[Excam GT27 with the streamlined trigger guard:
The first variation GT27, where the pistol frame has been streamlined at the trigger guard giving it a gentler curve to it.]
[Excam GT26 with a side magazine release:
Excam GT26 with a side magazine release instead of the typical heel release.]
[Excam GT26 with the side release and elongated front sight instead of the typical blade sight.]
Excam Titans were marketed as the “GT27” and the “Excam GT27”. The last Titan model that Excam produced was the GT28, which is the same as the FIE E28 mentioned above. The slide on the Excam GT28 proved to be no better than its FIE counterpart; it too can break relatively easily when the pistol was fired. Excam went out of business late 1990.
It can get very confusing looking at Titan variations, as parts readily interchange (with the exception of barrels and slides on the E28, GT28, HS25, and SA25 – more on that later). As an example, I have an Excam GT27 frame onto which I’ve installed E28 internals and an FIE slide and barrel.
[Titan Manufacturing Corp. The frame does not bear Italian proof marks so my guess is the pistol was manufactured post GCA and constructed with imported parts.]
Titan (Titan Manufacturing Corp) According to the stamping on the frame, Titan Manufacturing Corp was based in Miami, Florida. The frame does not bear Italian proof marks so my guess is the pistol was manufactured post GCA and constructed with imported parts. Oddly, the Titan Manufacturing serial numbers that I’ve found fit into the FIE numbering sequence, and there has been some speculation that Titan Manufacturing was actually FIE. However I’ve seen no documentation that lends credence to this and at present I have no further information on this company.
[QFI S.A 25 was available in black or chrome finish.]
QFI (Quality Firearms Inc. Miami, FL) The QFI Model S.A. 25 is another variant of the Titan E28 and Excam GT28. All of these model pistols are constructed of 100% Zamak. Unlike the FIE and Excam Titans which have a separate steel barrel pinned into the frame, the barrels on E28, GT28, and SA25 are sleeved barrels which are pressed into a barrel shroud that is incorporated into the pistol frame. The only steel parts –other than the barrel- are a few internals, the safety lever, hammer, and magazine.
[Heritage Model H25]
Heritage Manufacturing (Miami, FL) Model H25 also fits somewhere in the Titan lineage, photos of it show a pistol constructed the same as the QFI Model S.A. 25: the majority of the pistol is constructed of Zamak with a sleeved barrel pressed into the barrel shroud in the pistol frame very few steel parts (a few internal parts, the hammer, and magazine). Although Heritage Manufacturing remains in business, the company no longer manufactures the H25 pistol.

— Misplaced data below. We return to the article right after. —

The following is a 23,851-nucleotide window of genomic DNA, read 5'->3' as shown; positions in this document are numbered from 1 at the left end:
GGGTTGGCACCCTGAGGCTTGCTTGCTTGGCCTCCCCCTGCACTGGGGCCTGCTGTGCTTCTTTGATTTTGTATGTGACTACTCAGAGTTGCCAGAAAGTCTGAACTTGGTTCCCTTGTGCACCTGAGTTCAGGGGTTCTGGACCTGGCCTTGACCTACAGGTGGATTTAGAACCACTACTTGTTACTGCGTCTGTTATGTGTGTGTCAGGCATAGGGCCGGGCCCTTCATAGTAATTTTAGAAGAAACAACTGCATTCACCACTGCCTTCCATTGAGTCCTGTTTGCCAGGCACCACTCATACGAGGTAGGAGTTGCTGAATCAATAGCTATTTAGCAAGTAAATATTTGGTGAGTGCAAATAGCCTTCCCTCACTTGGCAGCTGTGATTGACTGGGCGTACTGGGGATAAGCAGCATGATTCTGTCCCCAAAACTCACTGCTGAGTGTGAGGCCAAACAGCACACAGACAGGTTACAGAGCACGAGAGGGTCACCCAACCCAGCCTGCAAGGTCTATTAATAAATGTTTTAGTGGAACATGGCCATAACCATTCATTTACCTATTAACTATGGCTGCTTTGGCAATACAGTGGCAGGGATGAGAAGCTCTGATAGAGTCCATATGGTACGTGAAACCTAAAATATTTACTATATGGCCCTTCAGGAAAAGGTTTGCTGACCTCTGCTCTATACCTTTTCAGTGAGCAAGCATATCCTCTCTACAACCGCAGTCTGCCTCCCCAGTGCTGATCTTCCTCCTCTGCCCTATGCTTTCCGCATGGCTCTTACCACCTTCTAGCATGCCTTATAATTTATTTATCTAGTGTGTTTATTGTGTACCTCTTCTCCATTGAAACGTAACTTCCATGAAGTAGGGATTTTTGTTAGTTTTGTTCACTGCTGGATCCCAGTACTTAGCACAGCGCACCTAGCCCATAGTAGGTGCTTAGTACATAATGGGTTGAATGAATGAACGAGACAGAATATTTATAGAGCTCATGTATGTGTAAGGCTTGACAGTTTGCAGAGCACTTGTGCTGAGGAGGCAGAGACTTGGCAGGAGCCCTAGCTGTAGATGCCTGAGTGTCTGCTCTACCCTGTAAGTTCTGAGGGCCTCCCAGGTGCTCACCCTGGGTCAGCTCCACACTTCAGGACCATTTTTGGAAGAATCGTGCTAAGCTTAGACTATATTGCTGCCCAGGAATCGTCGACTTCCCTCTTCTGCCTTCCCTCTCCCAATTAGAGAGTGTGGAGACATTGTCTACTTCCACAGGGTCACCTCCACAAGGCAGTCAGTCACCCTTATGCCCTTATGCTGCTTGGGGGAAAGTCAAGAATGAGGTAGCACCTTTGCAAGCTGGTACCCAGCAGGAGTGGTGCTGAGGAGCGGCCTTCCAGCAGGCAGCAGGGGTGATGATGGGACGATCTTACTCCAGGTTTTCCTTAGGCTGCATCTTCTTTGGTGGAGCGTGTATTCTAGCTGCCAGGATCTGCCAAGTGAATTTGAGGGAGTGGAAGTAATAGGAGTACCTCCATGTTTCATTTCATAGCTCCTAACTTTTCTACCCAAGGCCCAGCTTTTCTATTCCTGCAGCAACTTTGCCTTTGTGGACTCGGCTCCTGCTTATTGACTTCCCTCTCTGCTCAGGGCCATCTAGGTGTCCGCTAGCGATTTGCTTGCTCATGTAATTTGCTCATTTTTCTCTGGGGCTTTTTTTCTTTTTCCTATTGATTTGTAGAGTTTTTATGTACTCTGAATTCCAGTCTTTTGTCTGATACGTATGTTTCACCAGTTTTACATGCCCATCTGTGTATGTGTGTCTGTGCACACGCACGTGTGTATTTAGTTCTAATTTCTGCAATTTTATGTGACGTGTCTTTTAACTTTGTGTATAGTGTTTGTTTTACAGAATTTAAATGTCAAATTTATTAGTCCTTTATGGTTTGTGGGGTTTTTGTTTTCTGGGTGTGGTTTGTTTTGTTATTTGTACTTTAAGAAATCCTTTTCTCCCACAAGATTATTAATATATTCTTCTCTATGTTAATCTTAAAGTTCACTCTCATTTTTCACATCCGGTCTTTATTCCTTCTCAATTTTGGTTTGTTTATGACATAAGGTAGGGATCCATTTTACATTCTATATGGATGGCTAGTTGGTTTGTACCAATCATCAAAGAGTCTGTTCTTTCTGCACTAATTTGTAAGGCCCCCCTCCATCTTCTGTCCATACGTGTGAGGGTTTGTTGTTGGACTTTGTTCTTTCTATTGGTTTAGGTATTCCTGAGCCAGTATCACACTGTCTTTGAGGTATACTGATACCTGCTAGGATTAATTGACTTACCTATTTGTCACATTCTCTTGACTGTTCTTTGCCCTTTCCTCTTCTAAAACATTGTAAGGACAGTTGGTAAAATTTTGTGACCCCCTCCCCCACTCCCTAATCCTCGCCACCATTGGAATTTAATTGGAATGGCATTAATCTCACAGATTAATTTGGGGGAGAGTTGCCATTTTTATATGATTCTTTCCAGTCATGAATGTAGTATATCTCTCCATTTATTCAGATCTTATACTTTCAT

An important word of caution regarding the QFI S.A. 25, the Titan E28, the Excam GT28, and the Heritage H25: The Zamak slides of these particular pistols are vastly inferior and are prone to break during firing. When they break, the main portion of the slide WILL come back into the face of the shooter. To the right are pictures of an actual slide failure on my FIE Titan E28. The pistol remains in my collection wearing a replacement slide and the trigger is zip-tied with an “Unsafe to Fire” warning tag.
Finishes: Titans came in a variety of finishes. The majority of them came supplied with a blued finish, but there were some steel versions that were nickeled and some Zamak versions were chrome plated. Rarely seen are some that were supplied with a gold finish.
Grips: As far as I can tell, Titans were sold with six different grips: Smooth black plastic, checkered black or white plastic, smooth wood, and checkered wood, and the custom off white “Rose grips”.
Magazines: The magazines hold 6 or 7 rounds depending on the model.
Titan Factory Disassembly (Takedown) Instructions:
- Remove the magazine.
- Inspect the chamber to assure the gun is empty.
- Swing the thumb safety lever forward to where the “S” is.
- Cock the hammer all the way backward.
- Pull the slide back as far as possible. Lift the rear of the slide upward and while holding it in this position, allow the recoil spring to slowly pull the slide forward over the barrel. Remove recoil spring.
Titan Factory Re-assembly Instructions:
- With the magazine removed, place the thumb safety lever forward to the forward safe position and cock the hammer all the way backward.
- Inset the recoil spring assembly in position under the barrel with the small end under the muzzle and the large end toward the trigger.
- Slip the slide over the muzzle with the recoil spring assembly small end in the round slide hole and pull and hold the slide to the rear as far as possible. Push the rear end of the slide down and allow it to go forward into the assembled position.
I’m sure there are other variations of Titan pistols out there that I’ve missed; so please do not consider this article as the final word on variations.
Used Titan pistols can be found for sale for relatively cheap money, and .25ACP ammo prices aside, the offer a lot of fun for the money.